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Biochemistry Seminar: Dr. N. Cecilia Martinez-Gomez (UC Berkeley), "Unraveling Lanthanide Transport, Storage, and Usage in bacteria"

Event Type
Seminar/Symposium
Sponsor
Department of Biochemistry
Location
Charles G. Miller Auditorium, B102 Chemical and Life Science Laboratory
Date
Sep 23, 2022   12:00 pm  
Speaker
Dr. N. Cecilia Martinez-Gomez
Contact
Cara Day
E-Mail
caraday@illinois.edu
Phone
217-333-2013
Views
59
Originating Calendar
Biochemistry Department Seminars

The recent discovery that metals known as rare earth elements (REE), specifically lanthanides, have an active role in metabolism, particularly in methylotrophy, has opened avenues to resolving long-standing metabolic mysteries across diverse biological systems. Until recently, it was believed that methanol oxidation was catalyzed in the periplasm solely by the extensively studied Ca- and pyrroloquinoline quinone (PQQ)-dependent methanol dehydrogenase (MeDH) encoded by the mxaFI genes (MxaFI). It is now recognized that methanol oxidation can be driven by the periplasmic MeDH XoxF, which utilizes lanthanide cofactors in place of Ca. XoxF is highly divergent but widespread in environmental strains including all methylotrophs and numerous non-methylotrophs. My research program is leading efforts in defining the role of lanthanides in biology, focusing on the methylotrophic organism Methylobacterium extorquens AM1. We have recently demonstrated far-reaching impacts of lanthanide biochemistry beyond methylotrophy: from the identification of new enzymes and pathways dependent on rare earth chemistry to identifying the effects of lanthanide-dependent metabolism on the local environment and developing biological platforms for efficient recovery.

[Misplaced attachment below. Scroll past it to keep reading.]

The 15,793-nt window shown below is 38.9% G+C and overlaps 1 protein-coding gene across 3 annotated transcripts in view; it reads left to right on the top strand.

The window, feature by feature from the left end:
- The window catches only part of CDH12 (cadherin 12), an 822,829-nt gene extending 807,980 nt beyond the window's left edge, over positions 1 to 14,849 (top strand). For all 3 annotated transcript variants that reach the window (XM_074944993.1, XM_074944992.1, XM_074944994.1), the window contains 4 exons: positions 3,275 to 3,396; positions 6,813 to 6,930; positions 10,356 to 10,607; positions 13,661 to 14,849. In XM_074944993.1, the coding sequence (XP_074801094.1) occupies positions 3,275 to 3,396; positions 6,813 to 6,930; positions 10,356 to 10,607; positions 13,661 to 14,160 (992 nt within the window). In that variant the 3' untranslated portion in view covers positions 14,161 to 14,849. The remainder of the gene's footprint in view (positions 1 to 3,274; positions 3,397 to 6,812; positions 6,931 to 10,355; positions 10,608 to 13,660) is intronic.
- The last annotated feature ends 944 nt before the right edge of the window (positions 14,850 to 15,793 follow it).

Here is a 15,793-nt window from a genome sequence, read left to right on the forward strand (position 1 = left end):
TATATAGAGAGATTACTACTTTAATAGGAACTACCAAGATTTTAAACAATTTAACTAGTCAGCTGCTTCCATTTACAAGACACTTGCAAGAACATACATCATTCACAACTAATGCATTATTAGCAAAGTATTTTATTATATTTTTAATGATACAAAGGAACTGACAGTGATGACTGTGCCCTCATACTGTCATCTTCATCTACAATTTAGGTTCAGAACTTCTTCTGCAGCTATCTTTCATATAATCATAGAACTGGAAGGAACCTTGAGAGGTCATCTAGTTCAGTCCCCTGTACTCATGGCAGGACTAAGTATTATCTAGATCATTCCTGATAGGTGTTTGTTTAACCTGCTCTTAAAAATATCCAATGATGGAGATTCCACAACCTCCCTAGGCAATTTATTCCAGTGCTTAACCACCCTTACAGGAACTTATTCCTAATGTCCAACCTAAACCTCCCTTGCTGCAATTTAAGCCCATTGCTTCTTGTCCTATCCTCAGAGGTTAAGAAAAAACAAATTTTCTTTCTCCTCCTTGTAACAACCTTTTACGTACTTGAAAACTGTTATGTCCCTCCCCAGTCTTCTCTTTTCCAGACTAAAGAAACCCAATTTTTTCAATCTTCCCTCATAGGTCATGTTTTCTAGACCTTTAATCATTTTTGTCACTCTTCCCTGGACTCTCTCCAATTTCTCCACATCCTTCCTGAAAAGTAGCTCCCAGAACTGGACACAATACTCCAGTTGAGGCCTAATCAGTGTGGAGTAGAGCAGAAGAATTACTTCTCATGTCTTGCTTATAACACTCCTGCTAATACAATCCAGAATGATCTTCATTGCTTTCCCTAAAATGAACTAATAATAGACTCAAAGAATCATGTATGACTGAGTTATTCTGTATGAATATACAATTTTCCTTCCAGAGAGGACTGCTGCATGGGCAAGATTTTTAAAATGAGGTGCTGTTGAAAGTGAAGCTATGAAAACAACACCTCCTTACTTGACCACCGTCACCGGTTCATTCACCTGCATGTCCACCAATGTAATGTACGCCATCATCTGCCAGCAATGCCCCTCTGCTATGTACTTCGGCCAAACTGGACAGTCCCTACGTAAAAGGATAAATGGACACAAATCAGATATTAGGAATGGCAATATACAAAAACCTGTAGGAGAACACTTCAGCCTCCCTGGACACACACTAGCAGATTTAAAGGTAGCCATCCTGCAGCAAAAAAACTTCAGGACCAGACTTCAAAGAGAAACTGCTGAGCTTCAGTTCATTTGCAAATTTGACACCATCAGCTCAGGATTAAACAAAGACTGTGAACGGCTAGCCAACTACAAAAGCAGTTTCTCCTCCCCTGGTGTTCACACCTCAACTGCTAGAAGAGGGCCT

Genetic studies confirmed that lanthanide metals are scavenged by using a parallel system to the well-studied, TonB-ABC-transport-dependent Fe scavenging pathway. The localization of the lanthanide during trafficking in the cell was possible by combining genetic and phenotypic studies with transmission electron microscopy. Two intriguing findings resulted from the integration of these studies: lanthanides are not readily bioavailable in the periplasm, and lanthanides are stored in the cytoplasm in mineral form. Secretion of a chelator for lanthanides (a.k.a. a lanthanophore) was identified when using poorly soluble forms of lanthanides. Transcriptomic analysis comparing the growth of strain AM1 with soluble vs poorly soluble lanthanide sources enabled the identification of the lanthanophore biosynthetic pathway. We are currently characterizing these lanthanide scavenging molecules, and additional peptides involved in REE trafficking. We have shown that engineered variants of M. extorquens cannot only use light lanthanides but also heavy lanthanides, enabling a microbial platform that can use numerous lanthanide sources including mining ores, electronic waste, and contaminated water streams.

Student Host: Andrea Hernandez Garcia, Westcott Biosciences Fellow

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